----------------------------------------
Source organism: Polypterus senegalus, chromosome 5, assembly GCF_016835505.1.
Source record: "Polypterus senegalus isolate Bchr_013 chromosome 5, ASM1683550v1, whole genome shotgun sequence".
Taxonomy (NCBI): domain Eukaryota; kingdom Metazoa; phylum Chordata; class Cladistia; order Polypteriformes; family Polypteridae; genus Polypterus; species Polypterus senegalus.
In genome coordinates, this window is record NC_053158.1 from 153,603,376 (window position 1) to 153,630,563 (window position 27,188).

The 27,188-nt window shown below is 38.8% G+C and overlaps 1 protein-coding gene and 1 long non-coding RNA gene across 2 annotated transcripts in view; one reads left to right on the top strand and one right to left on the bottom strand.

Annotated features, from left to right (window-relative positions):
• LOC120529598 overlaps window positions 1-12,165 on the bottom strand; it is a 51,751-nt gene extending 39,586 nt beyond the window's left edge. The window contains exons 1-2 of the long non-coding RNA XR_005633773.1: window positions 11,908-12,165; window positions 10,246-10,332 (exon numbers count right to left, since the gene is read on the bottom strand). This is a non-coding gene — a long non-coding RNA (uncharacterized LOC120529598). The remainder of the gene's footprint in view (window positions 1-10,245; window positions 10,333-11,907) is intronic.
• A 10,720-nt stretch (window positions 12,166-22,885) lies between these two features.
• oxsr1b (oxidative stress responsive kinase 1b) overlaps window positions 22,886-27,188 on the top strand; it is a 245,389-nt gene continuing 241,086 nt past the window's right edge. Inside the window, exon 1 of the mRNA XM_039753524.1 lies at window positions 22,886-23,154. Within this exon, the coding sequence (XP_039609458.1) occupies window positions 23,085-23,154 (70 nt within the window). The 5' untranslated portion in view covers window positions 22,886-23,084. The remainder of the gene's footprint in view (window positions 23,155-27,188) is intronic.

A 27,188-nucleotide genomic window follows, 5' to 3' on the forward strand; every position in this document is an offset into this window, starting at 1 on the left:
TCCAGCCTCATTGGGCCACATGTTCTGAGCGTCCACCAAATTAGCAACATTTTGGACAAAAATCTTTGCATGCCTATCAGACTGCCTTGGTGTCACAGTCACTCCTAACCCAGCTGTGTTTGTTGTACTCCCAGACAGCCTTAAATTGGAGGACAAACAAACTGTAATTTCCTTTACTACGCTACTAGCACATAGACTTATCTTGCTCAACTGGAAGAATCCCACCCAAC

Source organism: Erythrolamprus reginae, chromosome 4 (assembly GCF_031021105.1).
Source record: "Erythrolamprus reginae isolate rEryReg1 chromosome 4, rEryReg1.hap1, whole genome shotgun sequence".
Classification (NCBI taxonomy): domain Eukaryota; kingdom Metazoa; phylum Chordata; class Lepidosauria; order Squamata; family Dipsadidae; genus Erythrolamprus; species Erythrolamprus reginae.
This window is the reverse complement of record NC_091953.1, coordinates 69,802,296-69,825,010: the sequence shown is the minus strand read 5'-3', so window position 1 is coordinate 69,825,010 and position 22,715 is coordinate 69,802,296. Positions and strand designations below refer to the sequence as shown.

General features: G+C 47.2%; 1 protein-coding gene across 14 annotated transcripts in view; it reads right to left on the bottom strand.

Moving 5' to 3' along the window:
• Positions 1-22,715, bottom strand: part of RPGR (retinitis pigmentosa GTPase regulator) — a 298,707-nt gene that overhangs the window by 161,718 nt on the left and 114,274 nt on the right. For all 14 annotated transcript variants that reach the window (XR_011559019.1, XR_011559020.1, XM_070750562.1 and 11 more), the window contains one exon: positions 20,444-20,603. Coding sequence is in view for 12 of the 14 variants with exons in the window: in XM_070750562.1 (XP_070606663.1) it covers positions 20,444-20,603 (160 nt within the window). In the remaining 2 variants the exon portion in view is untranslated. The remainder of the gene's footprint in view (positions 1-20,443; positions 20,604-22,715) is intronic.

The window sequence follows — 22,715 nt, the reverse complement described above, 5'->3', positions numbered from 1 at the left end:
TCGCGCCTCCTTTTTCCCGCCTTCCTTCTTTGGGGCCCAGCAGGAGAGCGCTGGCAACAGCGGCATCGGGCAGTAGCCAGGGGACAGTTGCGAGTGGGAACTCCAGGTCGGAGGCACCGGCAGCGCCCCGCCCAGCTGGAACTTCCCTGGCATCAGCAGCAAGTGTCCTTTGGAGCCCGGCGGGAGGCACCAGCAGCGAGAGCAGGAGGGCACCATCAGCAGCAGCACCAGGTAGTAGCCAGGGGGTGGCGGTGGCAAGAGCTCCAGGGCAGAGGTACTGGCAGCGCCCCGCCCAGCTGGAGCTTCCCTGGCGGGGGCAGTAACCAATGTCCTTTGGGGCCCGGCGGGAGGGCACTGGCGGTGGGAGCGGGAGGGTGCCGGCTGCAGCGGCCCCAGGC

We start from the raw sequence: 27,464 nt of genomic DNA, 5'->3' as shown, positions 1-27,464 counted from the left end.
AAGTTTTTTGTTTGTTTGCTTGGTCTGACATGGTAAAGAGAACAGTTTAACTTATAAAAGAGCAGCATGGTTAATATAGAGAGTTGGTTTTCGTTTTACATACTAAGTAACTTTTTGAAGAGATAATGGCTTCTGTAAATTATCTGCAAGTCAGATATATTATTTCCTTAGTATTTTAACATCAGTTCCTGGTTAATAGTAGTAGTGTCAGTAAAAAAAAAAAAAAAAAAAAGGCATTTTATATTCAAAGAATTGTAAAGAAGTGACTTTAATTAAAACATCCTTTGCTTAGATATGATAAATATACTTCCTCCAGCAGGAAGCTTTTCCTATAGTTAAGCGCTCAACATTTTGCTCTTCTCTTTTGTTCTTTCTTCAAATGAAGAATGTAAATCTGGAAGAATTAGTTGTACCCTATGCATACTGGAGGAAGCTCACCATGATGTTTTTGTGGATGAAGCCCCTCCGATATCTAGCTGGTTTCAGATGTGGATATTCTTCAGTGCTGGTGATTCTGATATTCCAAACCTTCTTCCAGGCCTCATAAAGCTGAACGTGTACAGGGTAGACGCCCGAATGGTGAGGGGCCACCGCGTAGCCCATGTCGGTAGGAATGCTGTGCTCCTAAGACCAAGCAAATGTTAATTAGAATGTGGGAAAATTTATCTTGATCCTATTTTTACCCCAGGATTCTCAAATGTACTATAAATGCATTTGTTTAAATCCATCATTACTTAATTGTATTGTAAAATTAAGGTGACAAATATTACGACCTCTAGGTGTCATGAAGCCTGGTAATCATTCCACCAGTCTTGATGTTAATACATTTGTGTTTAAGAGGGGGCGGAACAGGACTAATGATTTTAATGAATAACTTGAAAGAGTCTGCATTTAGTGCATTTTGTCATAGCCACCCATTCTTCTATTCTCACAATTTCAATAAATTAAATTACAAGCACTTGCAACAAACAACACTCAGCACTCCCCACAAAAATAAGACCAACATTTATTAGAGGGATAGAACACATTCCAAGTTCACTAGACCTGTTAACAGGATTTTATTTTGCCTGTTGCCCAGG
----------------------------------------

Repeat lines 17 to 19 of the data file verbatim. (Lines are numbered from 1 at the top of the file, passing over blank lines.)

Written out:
Moving 5' to 3' along the window:
• Positions 1-22,715, bottom strand: part of RPGR (retinitis pigmentosa GTPase regulator) — a 298,707-nt gene that overhangs the window by 161,718 nt on the left and 114,274 nt on the right. For all 14 annotated transcript variants that reach the window (XR_011559019.1, XR_011559020.1, XM_070750562.1 and 11 more), the window contains one exon: positions 20,444-20,603. Coding sequence is in view for 12 of the 14 variants with exons in the window: in XM_070750562.1 (XP_070606663.1) it covers positions 20,444-20,603 (160 nt within the window). In the remaining 2 variants the exon portion in view is untranslated. The remainder of the gene's footprint in view (positions 1-20,443; positions 20,604-22,715) is intronic.

The window sequence follows — 22,715 nt, the reverse complement described above, 5'->3', positions numbered from 1 at the left end: